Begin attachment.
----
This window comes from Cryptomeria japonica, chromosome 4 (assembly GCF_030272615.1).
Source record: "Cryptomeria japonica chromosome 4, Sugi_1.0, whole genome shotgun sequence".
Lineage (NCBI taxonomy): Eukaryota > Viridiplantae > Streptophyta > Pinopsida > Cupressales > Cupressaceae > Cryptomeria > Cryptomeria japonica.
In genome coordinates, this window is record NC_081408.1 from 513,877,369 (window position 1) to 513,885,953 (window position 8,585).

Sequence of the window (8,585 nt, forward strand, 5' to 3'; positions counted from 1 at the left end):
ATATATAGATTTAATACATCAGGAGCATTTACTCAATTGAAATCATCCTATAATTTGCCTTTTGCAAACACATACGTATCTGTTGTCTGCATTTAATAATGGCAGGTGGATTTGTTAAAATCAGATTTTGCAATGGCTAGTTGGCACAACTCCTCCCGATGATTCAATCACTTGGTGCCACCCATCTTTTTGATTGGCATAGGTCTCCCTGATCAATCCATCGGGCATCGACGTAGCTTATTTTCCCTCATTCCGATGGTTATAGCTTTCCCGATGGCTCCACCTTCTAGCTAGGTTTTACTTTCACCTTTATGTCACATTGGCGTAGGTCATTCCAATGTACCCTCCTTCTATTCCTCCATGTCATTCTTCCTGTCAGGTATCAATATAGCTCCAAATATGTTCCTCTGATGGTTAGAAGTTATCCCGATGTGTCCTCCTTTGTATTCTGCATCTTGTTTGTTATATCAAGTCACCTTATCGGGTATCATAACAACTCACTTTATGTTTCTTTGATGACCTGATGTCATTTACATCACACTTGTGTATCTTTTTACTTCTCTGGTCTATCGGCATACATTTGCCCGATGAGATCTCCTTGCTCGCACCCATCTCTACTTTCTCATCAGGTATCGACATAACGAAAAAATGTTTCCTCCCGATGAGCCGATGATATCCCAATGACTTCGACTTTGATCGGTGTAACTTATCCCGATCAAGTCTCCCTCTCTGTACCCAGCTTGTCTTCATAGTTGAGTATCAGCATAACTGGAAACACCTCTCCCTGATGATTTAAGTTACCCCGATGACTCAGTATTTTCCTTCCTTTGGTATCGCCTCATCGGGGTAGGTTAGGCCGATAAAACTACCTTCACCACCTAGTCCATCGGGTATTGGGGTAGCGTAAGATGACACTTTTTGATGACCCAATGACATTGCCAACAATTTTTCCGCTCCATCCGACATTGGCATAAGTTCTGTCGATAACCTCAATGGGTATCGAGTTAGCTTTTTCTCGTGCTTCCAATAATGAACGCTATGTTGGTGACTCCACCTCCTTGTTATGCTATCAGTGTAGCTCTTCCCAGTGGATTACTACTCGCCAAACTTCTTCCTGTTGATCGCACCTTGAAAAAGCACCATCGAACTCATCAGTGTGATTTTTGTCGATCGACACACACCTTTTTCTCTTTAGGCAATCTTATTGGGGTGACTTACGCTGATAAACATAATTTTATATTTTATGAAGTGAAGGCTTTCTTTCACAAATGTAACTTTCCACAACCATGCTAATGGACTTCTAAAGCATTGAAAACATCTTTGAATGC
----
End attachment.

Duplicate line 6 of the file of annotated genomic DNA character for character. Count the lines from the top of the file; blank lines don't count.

ATATATAGATTTAATACATCAGGAGCATTTACTCAATTGAAATCATCCTATAATTTGCCTTTTGCAAACACATACGTATCTGTTGTCTGCATTTAATAATGGCAGGTGGATTTGTTAAAATCAGATTTTGCAATGGCTAGTTGGCACAACTCCTCCCGATGATTCAATCACTTGGTGCCACCCATCTTTTTGATTGGCATAGGTCTCCCTGATCAATCCATCGGGCATCGACGTAGCTTATTTTCCCTCATTCCGATGGTTATAGCTTTCCCGATGGCTCCACCTTCTAGCTAGGTTTTACTTTCACCTTTATGTCACATTGGCGTAGGTCATTCCAATGTACCCTCCTTCTATTCCTCCATGTCATTCTTCCTGTCAGGTATCAATATAGCTCCAAATATGTTCCTCTGATGGTTAGAAGTTATCCCGATGTGTCCTCCTTTGTATTCTGCATCTTGTTTGTTATATCAAGTCACCTTATCGGGTATCATAACAACTCACTTTATGTTTCTTTGATGACCTGATGTCATTTACATCACACTTGTGTATCTTTTTACTTCTCTGGTCTATCGGCATACATTTGCCCGATGAGATCTCCTTGCTCGCACCCATCTCTACTTTCTCATCAGGTATCGACATAACGAAAAAATGTTTCCTCCCGATGAGCCGATGATATCCCAATGACTTCGACTTTGATCGGTGTAACTTATCCCGATCAAGTCTCCCTCTCTGTACCCAGCTTGTCTTCATAGTTGAGTATCAGCATAACTGGAAACACCTCTCCCTGATGATTTAAGTTACCCCGATGACTCAGTATTTTCCTTCCTTTGGTATCGCCTCATCGGGGTAGGTTAGGCCGATAAAACTACCTTCACCACCTAGTCCATCGGGTATTGGGGTAGCGTAAGATGACACTTTTTGATGACCCAATGACATTGCCAACAATTTTTCCGCTCCATCCGACATTGGCATAAGTTCTGTCGATAACCTCAATGGGTATCGAGTTAGCTTTTTCTCGTGCTTCCAATAATGAACGCTATGTTGGTGACTCCACCTCCTTGTTATGCTATCAGTGTAGCTCTTCCCAGTGGATTACTACTCGCCAAACTTCTTCCTGTTGATCGCACCTTGAAAAAGCACCATCGAACTCATCAGTGTGATTTTTGTCGATCGACACACACCTTTTTCTCTTTAGGCAATCTTATTGGGGTGACTTACGCTGATAAACATAATTTTATATTTTATGAAGTGAAGGCTTTCTTTCACAAATGTAACTTTCCACAACCATGCTAATGGACTTCTAAAGCATTGAAAACATCTTTGAATGC